Scott Lloyd runs us through what bait changes his makes coming in to the late autumn and also what areas he looks for when targeting big carp
Why Manilla? – Text Only
Tom explains how effective Manilla has been for him, how to get the best from it, and why Manilla is so special.
I have been a huge fan of The Krill since joining Sticky, and it has accounted for some of my best hits of fish in many years. The Manilla was in the early stages when I joined over 2 years ago now, and I have never been one to jump on a new bait, but could see from the start that it had potential. I used it on the odd session in the winter and caught well. I knew that any bait Sticky produced would be good, but little did I know how good it was.
It was during this winter when I really began to see its potential. It had changed over the years, with various flavour adjustments, and the final version was a vanilla flavour; it smelt and tasted insane. My first real outing was in November, when I was fishing St Johns with my boss, and we got in a good area which had been producing fish. The lake is renowned for being a maggot water in the winter, so I would have been a fool to pass up the opportunity to take a few with me. We both fished with a mixture of Manilla boilie crumb, corn and maggots, and caught fairly well. We had a couple of bites each that night, and it was all looking promising.
The following day, the wind really picked up, with a terrific crosswind blowing across the lake. We decided to ditch the maggots because the tow would have taken them all over the place, so a boilie and corn approach was what we settled on for the night ahead. It didn’t affect things, in fact it improved the activity, and soon we were hitting into the bigger fish. We were using 12mm Manilla tipped with plastic corn hookbaits, and we were both landing 30s not long after getting it all out.
To cut a long but mind-blowing story short, I landed fish to over 34lb, and Darren caught the Big Common at 46lb 7oz, plus the mighty Big Plated at 47lb 7oz. I have been fishing long enough to know certain things can make a difference, and this bait was certainly it. We must have used over 10kg between us, and all the fish, especially the two big ’uns, were crapping it out like nothing I had seen before. That was it – I knew my winter angling would revolve around Manilla and a bit of sweetcorn.
I fished a number of places doing this and caught every time, even when others struggled. I even managed a trip back up to St Johns on 4th January, and this time I used Signature pop-ups, which are my favourites, as hook baits. I managed over 20 bites that session, and again, got through a silly amount of boilies, which is something you don’t expect to do in the winter.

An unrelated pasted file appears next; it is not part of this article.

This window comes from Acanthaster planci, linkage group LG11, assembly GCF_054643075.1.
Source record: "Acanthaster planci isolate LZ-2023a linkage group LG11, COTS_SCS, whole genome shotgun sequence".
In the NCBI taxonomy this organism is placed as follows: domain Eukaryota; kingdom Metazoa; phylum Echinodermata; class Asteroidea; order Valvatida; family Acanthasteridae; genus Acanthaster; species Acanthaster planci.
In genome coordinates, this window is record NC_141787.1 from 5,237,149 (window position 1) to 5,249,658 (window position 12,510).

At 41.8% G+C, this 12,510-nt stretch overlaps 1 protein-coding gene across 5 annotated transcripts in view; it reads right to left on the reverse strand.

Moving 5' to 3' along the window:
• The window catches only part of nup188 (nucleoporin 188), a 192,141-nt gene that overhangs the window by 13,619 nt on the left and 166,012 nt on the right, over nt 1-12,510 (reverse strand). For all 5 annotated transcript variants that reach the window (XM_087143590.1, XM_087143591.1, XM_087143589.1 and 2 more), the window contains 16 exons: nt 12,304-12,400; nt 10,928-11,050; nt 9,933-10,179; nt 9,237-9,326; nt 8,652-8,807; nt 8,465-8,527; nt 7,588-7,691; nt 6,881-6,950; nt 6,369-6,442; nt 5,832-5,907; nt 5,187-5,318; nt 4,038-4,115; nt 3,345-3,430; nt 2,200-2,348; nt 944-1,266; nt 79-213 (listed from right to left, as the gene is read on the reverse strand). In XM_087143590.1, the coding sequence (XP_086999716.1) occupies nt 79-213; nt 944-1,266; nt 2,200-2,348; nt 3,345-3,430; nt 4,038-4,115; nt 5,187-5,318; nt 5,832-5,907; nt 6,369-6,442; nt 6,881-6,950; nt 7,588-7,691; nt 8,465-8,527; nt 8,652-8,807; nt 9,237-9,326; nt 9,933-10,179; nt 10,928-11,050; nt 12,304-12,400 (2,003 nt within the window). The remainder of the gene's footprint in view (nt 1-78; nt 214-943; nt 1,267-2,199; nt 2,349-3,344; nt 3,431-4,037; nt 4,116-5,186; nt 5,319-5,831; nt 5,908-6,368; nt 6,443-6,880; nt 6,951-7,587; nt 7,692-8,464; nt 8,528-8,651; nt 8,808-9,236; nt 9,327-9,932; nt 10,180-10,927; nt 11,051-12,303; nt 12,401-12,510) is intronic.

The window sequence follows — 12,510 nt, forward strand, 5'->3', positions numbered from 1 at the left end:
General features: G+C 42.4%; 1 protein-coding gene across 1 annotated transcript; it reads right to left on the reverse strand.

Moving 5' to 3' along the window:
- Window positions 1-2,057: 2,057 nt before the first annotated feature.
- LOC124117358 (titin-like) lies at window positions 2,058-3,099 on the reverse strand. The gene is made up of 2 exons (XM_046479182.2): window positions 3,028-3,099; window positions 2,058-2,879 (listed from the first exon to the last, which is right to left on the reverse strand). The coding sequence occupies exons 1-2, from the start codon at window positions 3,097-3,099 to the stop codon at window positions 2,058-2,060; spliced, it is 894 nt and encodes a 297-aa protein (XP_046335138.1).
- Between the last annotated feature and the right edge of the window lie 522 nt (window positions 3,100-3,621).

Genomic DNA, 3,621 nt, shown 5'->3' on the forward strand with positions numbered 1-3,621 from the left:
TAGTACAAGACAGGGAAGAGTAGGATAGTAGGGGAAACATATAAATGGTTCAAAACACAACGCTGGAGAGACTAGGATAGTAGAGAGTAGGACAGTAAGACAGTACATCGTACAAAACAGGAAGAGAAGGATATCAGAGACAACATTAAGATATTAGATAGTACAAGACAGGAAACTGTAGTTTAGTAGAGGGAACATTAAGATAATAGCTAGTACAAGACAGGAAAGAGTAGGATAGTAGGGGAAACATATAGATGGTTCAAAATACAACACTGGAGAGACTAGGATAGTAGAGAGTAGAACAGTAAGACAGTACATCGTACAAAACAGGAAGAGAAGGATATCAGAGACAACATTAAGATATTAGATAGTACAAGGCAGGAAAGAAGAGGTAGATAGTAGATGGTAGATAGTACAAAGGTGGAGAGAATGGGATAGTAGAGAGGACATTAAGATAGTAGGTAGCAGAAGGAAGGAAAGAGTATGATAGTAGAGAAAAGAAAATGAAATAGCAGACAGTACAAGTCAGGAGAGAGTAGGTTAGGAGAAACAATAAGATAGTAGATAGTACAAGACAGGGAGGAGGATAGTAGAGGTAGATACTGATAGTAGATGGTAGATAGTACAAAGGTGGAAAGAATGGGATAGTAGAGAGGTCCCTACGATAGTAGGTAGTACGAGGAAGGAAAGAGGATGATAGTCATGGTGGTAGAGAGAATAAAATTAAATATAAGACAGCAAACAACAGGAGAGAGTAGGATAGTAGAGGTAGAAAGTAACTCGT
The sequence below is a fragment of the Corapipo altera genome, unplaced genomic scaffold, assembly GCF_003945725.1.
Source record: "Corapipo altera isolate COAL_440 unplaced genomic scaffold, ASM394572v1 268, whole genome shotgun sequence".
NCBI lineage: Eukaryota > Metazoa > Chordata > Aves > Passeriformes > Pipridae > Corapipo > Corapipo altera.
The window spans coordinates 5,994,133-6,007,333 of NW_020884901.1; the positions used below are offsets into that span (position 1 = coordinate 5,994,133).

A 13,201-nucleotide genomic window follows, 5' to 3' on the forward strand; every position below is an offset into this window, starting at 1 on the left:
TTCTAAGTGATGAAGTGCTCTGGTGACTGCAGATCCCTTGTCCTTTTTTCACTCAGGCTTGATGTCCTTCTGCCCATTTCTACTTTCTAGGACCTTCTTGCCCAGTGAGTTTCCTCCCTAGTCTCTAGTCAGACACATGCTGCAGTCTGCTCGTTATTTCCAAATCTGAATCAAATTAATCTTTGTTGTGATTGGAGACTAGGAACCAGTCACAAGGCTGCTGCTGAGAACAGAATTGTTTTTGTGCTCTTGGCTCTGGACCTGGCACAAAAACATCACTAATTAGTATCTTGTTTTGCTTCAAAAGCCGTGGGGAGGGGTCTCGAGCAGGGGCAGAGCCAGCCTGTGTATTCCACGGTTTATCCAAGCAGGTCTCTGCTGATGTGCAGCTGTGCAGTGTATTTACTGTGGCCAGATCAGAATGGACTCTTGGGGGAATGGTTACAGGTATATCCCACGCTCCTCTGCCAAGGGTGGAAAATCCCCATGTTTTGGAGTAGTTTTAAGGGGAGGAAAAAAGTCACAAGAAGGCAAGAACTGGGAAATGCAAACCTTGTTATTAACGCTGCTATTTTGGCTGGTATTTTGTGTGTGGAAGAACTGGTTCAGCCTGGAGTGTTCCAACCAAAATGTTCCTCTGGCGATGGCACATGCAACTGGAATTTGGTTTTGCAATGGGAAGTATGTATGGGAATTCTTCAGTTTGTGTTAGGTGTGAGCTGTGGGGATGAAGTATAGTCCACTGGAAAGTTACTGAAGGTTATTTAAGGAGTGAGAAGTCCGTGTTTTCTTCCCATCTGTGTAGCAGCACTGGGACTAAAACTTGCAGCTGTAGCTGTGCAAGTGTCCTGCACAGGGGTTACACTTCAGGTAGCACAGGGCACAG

Just to make sure it wasn’t just St Johns, I jumped on Manor for a trip. The lake was fishing slowly, but I stuck the faithful mix out there and dispatched three Signatures over the top of it. Again, I was blown away and shocked. I managed seven bites in a morning, including a really rare 29lb fully-scaled mirror. There seemed to be a bit of a pattern, and although I wasn’t doing a lot of fishing, I was still getting big hits when I did venture out. It seemed that the Manilla had instant appeal, which would work straight away wherever you went.
Through Facebook, I have been asked by hundreds of people if they should come off The Krill and go on the Manilla. As I have mentioned before, I am not one to jump on a new bait, but this seems to serve a purpose for anglers who are not blessed with time. If I was fishing somewhere week in, week out, I would continue to use The Krill. I have had many incredible results on it, and so have thousands of other anglers, especially on big-fish lakes; it just seems to dominate. Not many companies produce fishmeal baits any more, which can give you an edge.
If, though, you are like me and don’t know when or where you will be fishing, the Manilla is hard to ignore. It has instant appeal, smells incredible, and the fish accept and love it from the off. I have used various products in the Manilla range, but try to keep my fishing very simple, so I only really carry a select few with me. I have a small bag of hookbaits, which includes a tub of each pop-up, wafters and glug. Aside from the actual boilie, I carry some pellets and the Cloudy Manilla too. The Cloudy Manilla is almost a joke, and it smells too good to feed to carp! It tastes like nothing else I have ever known, and gives the bait a really milky leakage when soaked into the boilies.
The pellets are similar to the Bloodworm, in the way that they release a nice hazy cloud over the spot, oozing loads of milks and smells into the water. I haven’t got much fishing time this year, so I am going to be using Manilla. I know people hark on about new wonder baits, and I am not saying you will never blank again, but trust me, this bait is something special, and I confident to use it wherever I go.